Hiking performance and timing of meals: 

Based on my sensitivity to inadequate caloric intake, I quickly learned after bonking on the morning of day three that I have to force myself to eat even when not hungry. Timing of the breakfast meal plays a huge part in how I feel in the morning. If I wait to eat breakfast with others, that’s too late and it takes several hours for me to recover fully from hitting the “low”. Fine tuning my snack regimen has also proven to be tricky as I initially hoped to rely on hunger which failed miserably. Scheduled 150 calorie snack breaks, much like my trail running fueling strategy, seems to be working well. Caloric content of meals has been dialed in to roughly 1000 calories each in order for me to feel the best. This might consist of one of the following:

  • One 1000+ calorie meal
  • Lower calorie meal and a beverage
  • Leftovers from the previous meal with additional snack items meeting the 1000 calorie goal.
Daily intake:

Four day food supply picked up in Mount Laguna

Intake has varied significantly from as little as 1600 calories to as much as 4500 calories. This correlates mostly with the amount of time spent on trail and mileage covered in a single day. As daily mileage continues to increase, I expect my intake to be more consistent with the 5000 calorie goal. After spending one week on the trail, a two day supply of food remains in my pack due to lack of appetite and meals consumed in town.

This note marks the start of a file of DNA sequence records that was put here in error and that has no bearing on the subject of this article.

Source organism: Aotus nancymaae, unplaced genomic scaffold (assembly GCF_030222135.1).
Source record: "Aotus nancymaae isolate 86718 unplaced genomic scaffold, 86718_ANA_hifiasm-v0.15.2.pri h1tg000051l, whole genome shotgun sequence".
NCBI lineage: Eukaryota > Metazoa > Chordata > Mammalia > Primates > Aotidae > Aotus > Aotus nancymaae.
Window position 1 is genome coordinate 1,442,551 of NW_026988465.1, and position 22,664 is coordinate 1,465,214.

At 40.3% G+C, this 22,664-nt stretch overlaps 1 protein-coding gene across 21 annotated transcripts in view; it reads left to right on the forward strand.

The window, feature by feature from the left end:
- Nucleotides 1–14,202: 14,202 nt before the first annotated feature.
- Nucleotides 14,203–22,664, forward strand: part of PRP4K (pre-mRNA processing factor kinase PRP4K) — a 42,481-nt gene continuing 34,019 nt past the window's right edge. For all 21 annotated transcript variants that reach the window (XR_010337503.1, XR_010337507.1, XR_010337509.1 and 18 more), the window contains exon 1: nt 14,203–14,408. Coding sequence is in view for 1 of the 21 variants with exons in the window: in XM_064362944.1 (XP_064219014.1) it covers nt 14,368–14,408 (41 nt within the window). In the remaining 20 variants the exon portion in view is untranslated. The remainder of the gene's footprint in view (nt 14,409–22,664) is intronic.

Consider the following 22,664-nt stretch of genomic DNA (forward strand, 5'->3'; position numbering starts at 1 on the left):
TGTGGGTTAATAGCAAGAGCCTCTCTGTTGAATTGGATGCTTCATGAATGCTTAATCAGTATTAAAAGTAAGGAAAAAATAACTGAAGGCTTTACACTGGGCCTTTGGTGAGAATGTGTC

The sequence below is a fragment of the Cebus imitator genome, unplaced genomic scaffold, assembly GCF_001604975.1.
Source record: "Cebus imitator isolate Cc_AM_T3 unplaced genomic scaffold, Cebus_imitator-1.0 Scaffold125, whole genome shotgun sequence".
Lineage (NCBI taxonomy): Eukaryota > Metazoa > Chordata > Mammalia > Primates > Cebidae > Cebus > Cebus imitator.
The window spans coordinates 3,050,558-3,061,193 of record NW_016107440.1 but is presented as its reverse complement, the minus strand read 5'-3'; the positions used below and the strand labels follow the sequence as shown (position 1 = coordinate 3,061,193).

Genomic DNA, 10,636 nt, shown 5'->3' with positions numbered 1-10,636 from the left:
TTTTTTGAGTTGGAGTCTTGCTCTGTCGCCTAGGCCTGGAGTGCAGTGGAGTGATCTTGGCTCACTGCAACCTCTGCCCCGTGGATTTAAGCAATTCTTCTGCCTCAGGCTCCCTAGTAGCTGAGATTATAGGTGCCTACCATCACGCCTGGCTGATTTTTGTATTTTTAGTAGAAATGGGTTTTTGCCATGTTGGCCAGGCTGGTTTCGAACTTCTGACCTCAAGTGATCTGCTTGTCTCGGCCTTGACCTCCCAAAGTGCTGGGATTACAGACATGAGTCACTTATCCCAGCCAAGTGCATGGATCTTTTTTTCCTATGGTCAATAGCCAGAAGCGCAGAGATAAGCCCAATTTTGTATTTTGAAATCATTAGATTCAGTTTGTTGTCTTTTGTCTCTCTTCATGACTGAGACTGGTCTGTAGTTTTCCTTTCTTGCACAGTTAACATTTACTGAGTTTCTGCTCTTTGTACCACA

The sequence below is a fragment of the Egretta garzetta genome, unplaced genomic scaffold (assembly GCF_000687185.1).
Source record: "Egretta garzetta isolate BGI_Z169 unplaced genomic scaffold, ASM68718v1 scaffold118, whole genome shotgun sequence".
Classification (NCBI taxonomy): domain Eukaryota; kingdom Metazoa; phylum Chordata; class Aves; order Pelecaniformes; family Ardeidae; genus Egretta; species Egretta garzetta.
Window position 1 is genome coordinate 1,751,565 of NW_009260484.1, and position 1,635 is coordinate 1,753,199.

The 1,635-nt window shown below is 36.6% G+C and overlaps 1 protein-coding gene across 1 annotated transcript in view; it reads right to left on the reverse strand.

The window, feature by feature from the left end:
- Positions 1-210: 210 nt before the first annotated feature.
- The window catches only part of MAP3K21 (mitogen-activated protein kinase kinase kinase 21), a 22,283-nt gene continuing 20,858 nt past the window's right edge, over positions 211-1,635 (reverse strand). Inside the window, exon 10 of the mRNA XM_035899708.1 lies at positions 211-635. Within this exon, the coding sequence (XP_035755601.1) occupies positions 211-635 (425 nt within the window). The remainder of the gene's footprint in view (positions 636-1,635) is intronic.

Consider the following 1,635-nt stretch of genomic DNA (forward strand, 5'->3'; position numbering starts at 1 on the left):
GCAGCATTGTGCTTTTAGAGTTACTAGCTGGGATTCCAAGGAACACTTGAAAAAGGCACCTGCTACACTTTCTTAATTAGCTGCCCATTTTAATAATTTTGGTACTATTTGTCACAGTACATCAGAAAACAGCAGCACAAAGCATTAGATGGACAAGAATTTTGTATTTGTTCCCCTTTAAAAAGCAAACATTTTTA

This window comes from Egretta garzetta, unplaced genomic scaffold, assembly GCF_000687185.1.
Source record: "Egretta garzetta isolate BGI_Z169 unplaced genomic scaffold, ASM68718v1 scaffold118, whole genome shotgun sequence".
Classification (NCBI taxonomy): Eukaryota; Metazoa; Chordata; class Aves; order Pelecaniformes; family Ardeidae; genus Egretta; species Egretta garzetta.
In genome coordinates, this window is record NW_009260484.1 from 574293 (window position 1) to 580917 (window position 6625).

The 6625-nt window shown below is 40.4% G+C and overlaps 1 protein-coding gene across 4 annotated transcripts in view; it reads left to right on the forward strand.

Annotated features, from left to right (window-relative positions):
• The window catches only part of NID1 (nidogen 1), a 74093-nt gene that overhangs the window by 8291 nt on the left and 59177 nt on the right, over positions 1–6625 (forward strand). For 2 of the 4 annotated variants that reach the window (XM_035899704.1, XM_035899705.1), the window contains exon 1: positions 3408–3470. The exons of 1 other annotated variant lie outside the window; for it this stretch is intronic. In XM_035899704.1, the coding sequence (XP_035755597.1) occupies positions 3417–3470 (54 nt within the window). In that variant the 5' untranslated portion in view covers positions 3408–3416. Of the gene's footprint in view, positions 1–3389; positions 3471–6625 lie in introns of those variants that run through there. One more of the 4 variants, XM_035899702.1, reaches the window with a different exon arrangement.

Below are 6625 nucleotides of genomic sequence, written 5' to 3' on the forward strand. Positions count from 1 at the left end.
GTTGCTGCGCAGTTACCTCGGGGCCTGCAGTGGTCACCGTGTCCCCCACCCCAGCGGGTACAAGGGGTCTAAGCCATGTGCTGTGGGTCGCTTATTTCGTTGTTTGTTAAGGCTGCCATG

Meal successes and failures:

For the most part, all of the meals have rehydrated well as much time was spent fine tuning the recipes prior to my trek. This hasn’t been the case for all hikers on trail. I attempted to rehydrate a bean dip that was offered to me. Unfortunately, the dip was the consistency of a broth-based soup and essentially inedible. Money and calories down the drain! An inadequate amount of olive oil was packed in my daily menu bags on a few occasions with the meals being inedible or less desirable. This will be easily remedied by my resupply help adding more oil to those daily meal bags prior to shipping in the future.